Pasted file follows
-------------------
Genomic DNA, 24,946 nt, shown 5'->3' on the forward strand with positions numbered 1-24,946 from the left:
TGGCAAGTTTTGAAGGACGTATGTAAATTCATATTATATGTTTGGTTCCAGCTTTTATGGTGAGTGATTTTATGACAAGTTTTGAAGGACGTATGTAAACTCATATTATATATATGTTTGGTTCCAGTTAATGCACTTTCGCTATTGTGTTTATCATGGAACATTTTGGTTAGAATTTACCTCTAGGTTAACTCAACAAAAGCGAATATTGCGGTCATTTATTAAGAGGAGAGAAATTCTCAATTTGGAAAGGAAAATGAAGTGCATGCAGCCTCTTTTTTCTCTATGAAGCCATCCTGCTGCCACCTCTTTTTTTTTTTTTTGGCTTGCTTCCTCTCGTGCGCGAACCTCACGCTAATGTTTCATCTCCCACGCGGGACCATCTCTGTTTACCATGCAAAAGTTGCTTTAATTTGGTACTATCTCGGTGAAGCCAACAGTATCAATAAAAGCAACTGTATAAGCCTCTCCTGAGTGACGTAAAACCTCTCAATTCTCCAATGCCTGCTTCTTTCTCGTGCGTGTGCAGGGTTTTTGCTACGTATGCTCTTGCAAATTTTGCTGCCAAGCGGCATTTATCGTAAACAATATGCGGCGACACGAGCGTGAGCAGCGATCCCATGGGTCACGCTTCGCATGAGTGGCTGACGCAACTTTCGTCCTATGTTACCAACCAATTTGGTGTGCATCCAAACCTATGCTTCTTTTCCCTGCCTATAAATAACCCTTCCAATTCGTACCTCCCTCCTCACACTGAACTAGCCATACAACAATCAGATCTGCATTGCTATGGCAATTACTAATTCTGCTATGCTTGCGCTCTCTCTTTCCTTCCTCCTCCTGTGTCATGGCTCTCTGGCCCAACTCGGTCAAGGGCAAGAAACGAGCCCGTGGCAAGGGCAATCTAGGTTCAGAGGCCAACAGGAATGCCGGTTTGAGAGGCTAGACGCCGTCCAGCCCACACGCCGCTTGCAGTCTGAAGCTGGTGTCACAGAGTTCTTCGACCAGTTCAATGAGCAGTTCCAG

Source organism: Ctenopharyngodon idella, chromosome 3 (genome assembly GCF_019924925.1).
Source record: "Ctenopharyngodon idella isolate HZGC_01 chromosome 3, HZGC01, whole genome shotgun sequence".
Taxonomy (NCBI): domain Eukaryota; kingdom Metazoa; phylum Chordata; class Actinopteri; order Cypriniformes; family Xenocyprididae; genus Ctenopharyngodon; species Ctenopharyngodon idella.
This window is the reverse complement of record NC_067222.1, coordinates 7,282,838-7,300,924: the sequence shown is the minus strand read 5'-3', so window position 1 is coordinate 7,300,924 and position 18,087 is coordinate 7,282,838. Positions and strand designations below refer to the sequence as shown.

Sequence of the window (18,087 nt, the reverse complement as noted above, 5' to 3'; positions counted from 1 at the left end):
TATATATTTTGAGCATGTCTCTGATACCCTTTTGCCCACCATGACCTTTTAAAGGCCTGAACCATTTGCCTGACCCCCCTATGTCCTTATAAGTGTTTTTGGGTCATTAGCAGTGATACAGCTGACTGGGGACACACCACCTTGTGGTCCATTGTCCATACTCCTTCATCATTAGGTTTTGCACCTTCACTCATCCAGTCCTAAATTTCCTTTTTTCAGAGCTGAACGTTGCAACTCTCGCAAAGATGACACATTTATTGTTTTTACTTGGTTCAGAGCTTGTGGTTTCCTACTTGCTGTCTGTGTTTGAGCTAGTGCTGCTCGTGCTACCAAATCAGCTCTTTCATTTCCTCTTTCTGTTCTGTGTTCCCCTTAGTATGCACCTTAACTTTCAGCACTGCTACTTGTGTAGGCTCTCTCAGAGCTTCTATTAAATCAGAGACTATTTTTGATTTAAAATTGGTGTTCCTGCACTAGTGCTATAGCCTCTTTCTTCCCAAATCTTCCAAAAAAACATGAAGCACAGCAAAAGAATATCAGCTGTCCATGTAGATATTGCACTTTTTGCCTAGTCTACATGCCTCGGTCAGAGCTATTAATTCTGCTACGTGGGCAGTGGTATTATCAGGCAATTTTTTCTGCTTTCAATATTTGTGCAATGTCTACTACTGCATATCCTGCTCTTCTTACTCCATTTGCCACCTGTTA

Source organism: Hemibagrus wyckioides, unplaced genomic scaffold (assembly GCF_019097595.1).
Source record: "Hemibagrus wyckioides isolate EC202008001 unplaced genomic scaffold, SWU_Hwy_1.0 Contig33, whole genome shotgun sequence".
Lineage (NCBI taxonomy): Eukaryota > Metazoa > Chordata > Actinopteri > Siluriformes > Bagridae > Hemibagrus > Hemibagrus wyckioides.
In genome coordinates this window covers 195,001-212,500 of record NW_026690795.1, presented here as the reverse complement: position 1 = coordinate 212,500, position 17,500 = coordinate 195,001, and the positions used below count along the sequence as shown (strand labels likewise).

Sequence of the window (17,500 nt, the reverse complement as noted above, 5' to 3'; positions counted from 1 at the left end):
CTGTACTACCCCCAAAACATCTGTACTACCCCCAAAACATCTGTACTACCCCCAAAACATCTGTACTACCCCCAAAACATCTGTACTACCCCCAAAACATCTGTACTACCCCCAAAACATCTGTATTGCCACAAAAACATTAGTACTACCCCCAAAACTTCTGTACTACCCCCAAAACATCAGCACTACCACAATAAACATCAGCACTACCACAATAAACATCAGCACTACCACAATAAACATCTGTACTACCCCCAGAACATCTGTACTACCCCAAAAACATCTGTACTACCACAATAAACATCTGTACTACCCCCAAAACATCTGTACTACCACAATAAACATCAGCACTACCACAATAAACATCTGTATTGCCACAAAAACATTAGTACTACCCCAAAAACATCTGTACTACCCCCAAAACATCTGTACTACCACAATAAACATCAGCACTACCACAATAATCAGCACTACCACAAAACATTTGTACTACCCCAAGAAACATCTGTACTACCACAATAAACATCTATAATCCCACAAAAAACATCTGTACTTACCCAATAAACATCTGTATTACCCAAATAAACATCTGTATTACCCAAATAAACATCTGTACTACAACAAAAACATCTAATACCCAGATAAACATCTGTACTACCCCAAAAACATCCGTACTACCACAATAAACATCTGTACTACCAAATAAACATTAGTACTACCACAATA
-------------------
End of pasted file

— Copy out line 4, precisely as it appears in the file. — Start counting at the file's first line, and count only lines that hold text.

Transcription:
Source record: "Ctenopharyngodon idella isolate HZGC_01 chromosome 3, HZGC01, whole genome shotgun sequence".